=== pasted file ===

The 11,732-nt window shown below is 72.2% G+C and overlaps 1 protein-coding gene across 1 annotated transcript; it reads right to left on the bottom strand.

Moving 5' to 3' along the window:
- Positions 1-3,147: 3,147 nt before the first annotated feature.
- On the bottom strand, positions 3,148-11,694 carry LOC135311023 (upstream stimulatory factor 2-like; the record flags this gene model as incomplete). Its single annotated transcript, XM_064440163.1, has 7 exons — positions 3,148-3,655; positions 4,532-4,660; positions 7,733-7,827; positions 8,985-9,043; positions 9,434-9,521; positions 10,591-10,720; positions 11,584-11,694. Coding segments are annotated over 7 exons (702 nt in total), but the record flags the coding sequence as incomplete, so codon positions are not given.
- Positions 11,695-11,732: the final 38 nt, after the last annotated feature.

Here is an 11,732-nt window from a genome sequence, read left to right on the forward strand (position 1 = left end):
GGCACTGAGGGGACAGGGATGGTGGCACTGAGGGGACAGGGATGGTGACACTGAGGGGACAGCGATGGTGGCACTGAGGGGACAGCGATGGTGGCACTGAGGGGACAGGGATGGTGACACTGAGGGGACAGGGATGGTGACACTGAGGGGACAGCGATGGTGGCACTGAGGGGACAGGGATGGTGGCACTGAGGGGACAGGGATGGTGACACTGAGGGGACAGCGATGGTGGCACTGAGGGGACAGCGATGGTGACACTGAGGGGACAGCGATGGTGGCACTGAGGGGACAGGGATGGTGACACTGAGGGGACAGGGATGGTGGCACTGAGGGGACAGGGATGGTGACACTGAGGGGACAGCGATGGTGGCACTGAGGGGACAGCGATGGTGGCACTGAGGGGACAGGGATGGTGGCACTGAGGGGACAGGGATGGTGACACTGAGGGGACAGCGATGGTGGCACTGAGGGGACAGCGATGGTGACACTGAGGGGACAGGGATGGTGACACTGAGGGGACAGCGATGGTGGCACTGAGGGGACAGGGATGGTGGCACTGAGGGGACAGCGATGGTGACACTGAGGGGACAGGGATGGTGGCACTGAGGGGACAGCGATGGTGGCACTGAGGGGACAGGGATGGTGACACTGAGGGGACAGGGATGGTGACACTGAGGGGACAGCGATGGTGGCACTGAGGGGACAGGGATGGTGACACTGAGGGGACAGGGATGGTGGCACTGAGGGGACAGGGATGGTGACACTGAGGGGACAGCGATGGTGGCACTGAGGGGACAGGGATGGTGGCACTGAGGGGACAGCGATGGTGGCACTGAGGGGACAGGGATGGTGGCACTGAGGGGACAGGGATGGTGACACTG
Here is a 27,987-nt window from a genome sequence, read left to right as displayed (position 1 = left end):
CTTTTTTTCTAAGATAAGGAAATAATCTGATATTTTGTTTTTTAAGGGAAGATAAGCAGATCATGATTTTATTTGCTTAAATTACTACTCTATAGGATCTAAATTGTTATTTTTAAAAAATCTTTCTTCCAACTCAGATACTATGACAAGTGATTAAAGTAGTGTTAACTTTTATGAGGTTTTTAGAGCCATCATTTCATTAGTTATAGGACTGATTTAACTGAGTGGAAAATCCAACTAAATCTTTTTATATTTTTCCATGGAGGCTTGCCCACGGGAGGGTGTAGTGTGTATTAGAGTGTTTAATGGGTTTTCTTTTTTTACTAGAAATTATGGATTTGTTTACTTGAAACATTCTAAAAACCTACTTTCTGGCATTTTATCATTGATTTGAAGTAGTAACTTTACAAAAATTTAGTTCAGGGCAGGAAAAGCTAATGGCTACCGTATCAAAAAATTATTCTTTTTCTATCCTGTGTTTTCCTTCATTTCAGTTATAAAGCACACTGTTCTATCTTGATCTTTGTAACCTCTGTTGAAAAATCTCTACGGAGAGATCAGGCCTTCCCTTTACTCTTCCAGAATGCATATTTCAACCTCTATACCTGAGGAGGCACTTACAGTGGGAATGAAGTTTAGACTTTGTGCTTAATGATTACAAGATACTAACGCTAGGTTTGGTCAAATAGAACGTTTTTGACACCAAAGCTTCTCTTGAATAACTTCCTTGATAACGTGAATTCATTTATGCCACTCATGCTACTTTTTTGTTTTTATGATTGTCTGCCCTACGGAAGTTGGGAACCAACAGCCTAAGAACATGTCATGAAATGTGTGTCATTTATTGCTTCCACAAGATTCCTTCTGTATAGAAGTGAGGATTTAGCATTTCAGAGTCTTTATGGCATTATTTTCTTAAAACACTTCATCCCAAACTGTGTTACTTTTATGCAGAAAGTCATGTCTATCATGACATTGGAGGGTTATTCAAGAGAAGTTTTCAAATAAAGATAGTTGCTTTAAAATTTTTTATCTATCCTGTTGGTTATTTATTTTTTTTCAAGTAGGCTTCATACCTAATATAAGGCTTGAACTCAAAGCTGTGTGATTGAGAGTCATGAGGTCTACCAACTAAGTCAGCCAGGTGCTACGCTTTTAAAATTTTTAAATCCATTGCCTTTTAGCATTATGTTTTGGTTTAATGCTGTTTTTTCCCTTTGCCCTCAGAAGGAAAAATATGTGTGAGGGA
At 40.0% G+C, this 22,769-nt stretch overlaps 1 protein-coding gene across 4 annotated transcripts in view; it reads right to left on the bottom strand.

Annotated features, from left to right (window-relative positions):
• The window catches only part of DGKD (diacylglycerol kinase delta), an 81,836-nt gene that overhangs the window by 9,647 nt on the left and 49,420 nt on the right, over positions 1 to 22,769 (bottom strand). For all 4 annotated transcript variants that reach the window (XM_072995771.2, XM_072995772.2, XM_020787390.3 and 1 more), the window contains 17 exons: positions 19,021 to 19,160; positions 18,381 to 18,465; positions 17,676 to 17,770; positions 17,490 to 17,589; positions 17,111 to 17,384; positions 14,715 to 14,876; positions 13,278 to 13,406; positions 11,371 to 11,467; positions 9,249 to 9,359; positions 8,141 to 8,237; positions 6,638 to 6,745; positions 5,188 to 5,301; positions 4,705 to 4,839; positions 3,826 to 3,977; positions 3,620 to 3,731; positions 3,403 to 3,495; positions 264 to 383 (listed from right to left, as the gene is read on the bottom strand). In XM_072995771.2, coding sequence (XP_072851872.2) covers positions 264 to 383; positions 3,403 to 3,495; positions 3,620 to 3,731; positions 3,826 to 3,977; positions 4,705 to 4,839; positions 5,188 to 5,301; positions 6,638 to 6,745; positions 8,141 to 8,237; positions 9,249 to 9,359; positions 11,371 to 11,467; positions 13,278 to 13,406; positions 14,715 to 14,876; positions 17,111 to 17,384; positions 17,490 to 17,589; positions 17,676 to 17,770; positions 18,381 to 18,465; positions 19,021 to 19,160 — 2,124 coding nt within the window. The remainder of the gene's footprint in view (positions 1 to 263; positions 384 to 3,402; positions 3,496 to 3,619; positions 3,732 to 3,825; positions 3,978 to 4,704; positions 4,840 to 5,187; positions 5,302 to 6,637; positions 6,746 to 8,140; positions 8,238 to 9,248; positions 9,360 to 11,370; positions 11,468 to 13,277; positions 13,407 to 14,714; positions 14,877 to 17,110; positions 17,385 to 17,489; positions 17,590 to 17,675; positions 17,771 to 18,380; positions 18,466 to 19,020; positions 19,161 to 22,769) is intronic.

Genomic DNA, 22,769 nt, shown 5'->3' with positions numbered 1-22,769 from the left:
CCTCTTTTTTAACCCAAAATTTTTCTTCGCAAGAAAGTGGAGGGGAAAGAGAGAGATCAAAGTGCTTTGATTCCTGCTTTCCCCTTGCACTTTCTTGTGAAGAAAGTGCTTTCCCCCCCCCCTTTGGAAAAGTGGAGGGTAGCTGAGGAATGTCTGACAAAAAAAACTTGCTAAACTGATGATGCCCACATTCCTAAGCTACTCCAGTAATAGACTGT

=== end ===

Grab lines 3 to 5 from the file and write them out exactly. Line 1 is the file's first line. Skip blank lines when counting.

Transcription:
- Positions 1-3,147: 3,147 nt before the first annotated feature.
- On the bottom strand, positions 3,148-11,694 carry LOC135311023 (upstream stimulatory factor 2-like; the record flags this gene model as incomplete). Its single annotated transcript, XM_064440163.1, has 7 exons — positions 3,148-3,655; positions 4,532-4,660; positions 7,733-7,827; positions 8,985-9,043; positions 9,434-9,521; positions 10,591-10,720; positions 11,584-11,694. Coding segments are annotated over 7 exons (702 nt in total), but the record flags the coding sequence as incomplete, so codon positions are not given.
- Positions 11,695-11,732: the final 38 nt, after the last annotated feature.